React and CoffeeScript (cjsx) on Middleman

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Middleman and React are an incredibly simple and awesome stack. The alternative you will often see is with npm/browserify/gulp which I personally find to be more convoluted than ruby/gems. All I want to do is be able to separate and organize react components, be able to write with coffeescript and have them compile for production. These three requirements took me an hour or more to properly setup and configure with gulp/browserify but only a few minutes with middleman.

Start off with a vanilla Middleman project

If you’re going to deploy to heroku, you should probably start with my post on deploying middleman to heroku as it is very short and is a good test to make sure you have things setup properly as a prerequisite.

Add in the React and Coffee React Gems

To get react loading through sprockets as well as support for coffeescript (cjsx) you just need to drop these two gems in your Gemfile and then bundle install.

gem 'middleman-react'
gem 'sprockets-coffee-react'

Include React Assets

You have the gems, so lets put them to work. We need to tell sprockets to load, process and compile our cjsx templates:

require 'sprockets/coffee-react'

::Sprockets.register_preprocessor 'application/javascript', ::Sprockets::CoffeeReact
::Sprockets.register_engine '.cjsx', ::Sprockets::CoffeeReactScript
::Sprockets.register_engine '.js.cjsx', ::Sprockets::CoffeeReactScript

activate :react

after_configuration do
  sprockets.append_path File.dirname(::React::Source.bundled_path_for('react.js'))

Organize the React Components

Organization matters greatly to me. Let’s create some folders before we start building out our application. First I want to create a components folder for my reusable react components and a pages folder which will render my various page-specific scripts:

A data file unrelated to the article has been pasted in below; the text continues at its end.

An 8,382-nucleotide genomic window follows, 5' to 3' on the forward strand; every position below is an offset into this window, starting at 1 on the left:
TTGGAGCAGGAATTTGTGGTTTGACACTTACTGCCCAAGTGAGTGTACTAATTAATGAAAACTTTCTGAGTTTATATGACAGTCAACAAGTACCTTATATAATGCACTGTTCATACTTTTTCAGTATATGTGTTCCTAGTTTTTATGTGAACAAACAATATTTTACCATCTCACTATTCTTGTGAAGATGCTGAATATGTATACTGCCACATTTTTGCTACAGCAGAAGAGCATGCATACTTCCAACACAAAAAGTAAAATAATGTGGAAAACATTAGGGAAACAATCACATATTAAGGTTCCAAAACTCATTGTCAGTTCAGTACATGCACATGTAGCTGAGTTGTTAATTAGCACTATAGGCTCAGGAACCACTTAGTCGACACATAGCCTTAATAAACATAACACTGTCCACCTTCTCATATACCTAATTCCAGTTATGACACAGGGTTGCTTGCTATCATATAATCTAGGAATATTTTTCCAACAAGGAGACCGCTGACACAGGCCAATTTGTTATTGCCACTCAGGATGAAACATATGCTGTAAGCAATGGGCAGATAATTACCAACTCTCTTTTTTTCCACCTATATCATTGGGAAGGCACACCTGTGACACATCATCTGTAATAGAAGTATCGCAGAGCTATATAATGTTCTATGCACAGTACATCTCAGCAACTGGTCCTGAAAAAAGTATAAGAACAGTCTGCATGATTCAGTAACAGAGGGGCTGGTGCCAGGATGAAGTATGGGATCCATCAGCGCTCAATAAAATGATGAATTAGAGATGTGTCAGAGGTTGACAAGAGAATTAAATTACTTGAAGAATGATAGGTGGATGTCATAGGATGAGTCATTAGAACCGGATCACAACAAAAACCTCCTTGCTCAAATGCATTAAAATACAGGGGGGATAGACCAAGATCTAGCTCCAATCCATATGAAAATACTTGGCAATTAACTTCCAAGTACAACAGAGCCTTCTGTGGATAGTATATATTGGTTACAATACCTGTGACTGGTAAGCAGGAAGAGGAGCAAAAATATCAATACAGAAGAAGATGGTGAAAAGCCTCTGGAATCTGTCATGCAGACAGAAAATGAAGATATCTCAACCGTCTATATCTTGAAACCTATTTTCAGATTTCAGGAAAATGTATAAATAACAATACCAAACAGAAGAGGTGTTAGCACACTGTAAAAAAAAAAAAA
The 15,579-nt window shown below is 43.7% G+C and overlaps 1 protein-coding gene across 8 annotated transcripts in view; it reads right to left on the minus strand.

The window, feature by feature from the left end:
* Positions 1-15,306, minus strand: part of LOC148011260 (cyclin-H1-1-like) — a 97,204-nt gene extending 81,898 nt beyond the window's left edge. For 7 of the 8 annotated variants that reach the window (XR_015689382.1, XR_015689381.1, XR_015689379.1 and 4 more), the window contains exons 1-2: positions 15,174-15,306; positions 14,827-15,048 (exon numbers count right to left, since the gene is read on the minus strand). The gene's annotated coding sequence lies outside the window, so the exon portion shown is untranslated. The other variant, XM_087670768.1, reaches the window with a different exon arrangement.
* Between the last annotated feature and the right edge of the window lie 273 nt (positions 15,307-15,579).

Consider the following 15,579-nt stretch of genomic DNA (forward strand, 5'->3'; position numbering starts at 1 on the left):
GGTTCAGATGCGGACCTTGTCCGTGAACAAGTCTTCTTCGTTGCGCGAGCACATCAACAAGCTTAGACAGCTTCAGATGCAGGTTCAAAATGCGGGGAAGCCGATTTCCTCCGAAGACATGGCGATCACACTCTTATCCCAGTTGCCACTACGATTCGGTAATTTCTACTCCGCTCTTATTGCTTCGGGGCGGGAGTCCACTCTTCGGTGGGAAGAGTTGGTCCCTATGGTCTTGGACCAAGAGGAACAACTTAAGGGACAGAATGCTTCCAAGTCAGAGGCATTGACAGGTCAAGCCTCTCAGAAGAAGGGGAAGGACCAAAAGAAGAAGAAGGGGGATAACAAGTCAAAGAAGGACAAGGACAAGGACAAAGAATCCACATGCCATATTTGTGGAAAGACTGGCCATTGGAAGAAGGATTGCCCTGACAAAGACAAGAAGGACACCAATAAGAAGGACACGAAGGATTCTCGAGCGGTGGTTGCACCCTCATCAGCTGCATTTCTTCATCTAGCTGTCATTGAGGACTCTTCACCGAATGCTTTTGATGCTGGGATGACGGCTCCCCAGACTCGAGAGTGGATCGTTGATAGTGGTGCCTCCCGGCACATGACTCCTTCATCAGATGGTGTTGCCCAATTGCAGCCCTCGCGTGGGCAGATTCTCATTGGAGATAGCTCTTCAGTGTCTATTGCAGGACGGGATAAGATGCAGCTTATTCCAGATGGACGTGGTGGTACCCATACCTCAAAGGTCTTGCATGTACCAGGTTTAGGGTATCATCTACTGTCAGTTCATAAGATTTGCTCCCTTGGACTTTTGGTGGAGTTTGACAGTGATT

mkdir source/javascripts/components
mkdir source/javascripts/pages

Creating our first React Component and Rendering

First we need to properly order and require our various assets. I’m doing to delete the source/javascripts/all.js file and instead create an file that loads in React and our components:

//= require react
//= require react-with-addons
//= require_tree './components'

Now lets make our first React component. I’ll turn the default Middleman markup into a Welcome component and put it in source/javascripts/components/

@Welcome = React.createClass
  render: ->
    <div className="welcome">
      <h1>Middleman is Watching</h1>
      <p className="doc">
        <a href="">Read Online Documentation</a>

For demo purposes, we simply want to render this single component on to a page somewhere. Let’s create our home page script that will do the rendering for us and keep it separate from the rest of the application. Under source/javascripts/pages/ we simply need to tell React what the most parent component is and where to render it:

React.render <Welcome />, document.getElementById('home')

Setting up our Page

Now we need to update our layout and templating. I’m going to change the default javascript file loaded (from above where I changed “all” to “application”) and I want each .html page to be able to define it’s own React page script so that they are pseudo-namespaced:

<!doctype html>
    <meta charset="utf-8">

    <meta content="IE=edge,chrome=1" http-equiv="X-UA-Compatible">

    <title><%= || "The Middleman" %></title>

    <%= stylesheet_link_tag "normalize", "all" %>

    <!-- Updated to 'application' instead of 'all' -->
    <%= javascript_include_tag  "application" %>

  <body class="<%= page_classes %>">
    <%= yield %>

    <!-- Include any scripts defined on the rendered page -->
    <% if %>
      <%= javascript_include_tag %>
    <% end %>

Notice how I render the included page scripts in the layout file if they are defined in the individual html files. Notice the div#home included on this page only. If I later want to make this a single page application, my components and rendering will still be namespaced in a way that avoids collisions:

title: Welcome to Middleman
scripts: pages/home
<div id="home"></div>

Up and running

If you didn’t already have Middleman running, start it up now and go checkout the page:

middleman s